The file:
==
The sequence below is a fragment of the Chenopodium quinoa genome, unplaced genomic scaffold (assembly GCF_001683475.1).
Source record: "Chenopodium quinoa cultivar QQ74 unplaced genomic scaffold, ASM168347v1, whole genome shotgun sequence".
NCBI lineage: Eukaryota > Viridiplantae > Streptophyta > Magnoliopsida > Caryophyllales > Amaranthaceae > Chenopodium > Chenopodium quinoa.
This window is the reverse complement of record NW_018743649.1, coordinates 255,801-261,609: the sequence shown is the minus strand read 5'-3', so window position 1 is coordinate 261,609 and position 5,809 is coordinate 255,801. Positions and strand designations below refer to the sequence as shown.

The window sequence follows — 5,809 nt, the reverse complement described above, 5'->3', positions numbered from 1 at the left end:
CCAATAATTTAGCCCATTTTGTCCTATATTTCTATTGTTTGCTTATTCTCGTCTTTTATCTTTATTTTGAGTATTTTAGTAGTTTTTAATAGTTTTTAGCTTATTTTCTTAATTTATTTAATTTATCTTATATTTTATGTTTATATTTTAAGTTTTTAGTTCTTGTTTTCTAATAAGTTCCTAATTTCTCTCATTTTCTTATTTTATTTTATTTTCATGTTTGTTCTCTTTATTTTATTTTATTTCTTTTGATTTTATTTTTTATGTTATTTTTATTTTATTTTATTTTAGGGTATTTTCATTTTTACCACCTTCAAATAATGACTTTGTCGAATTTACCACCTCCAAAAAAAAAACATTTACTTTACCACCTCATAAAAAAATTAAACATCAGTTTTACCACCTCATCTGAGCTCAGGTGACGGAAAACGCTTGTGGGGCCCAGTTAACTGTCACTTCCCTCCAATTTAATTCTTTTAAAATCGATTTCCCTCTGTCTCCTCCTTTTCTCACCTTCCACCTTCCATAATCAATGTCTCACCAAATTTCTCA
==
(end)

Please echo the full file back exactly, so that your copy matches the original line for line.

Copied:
The sequence below is a fragment of the Chenopodium quinoa genome, unplaced genomic scaffold (assembly GCF_001683475.1).
Source record: "Chenopodium quinoa cultivar QQ74 unplaced genomic scaffold, ASM168347v1, whole genome shotgun sequence".
NCBI lineage: Eukaryota > Viridiplantae > Streptophyta > Magnoliopsida > Caryophyllales > Amaranthaceae > Chenopodium > Chenopodium quinoa.
This window is the reverse complement of record NW_018743649.1, coordinates 255,801-261,609: the sequence shown is the minus strand read 5'-3', so window position 1 is coordinate 261,609 and position 5,809 is coordinate 255,801. Positions and strand designations below refer to the sequence as shown.

The window sequence follows — 5,809 nt, the reverse complement described above, 5'->3', positions numbered from 1 at the left end:
CCAATAATTTAGCCCATTTTGTCCTATATTTCTATTGTTTGCTTATTCTCGTCTTTTATCTTTATTTTGAGTATTTTAGTAGTTTTTAATAGTTTTTAGCTTATTTTCTTAATTTATTTAATTTATCTTATATTTTATGTTTATATTTTAAGTTTTTAGTTCTTGTTTTCTAATAAGTTCCTAATTTCTCTCATTTTCTTATTTTATTTTATTTTCATGTTTGTTCTCTTTATTTTATTTTATTTCTTTTGATTTTATTTTTTATGTTATTTTTATTTTATTTTATTTTAGGGTATTTTCATTTTTACCACCTTCAAATAATGACTTTGTCGAATTTACCACCTCCAAAAAAAAAACATTTACTTTACCACCTCATAAAAAAATTAAACATCAGTTTTACCACCTCATCTGAGCTCAGGTGACGGAAAACGCTTGTGGGGCCCAGTTAACTGTCACTTCCCTCCAATTTAATTCTTTTAAAATCGATTTCCCTCTGTCTCCTCCTTTTCTCACCTTCCACCTTCCATAATCAATGTCTCACCAAATTTCTCA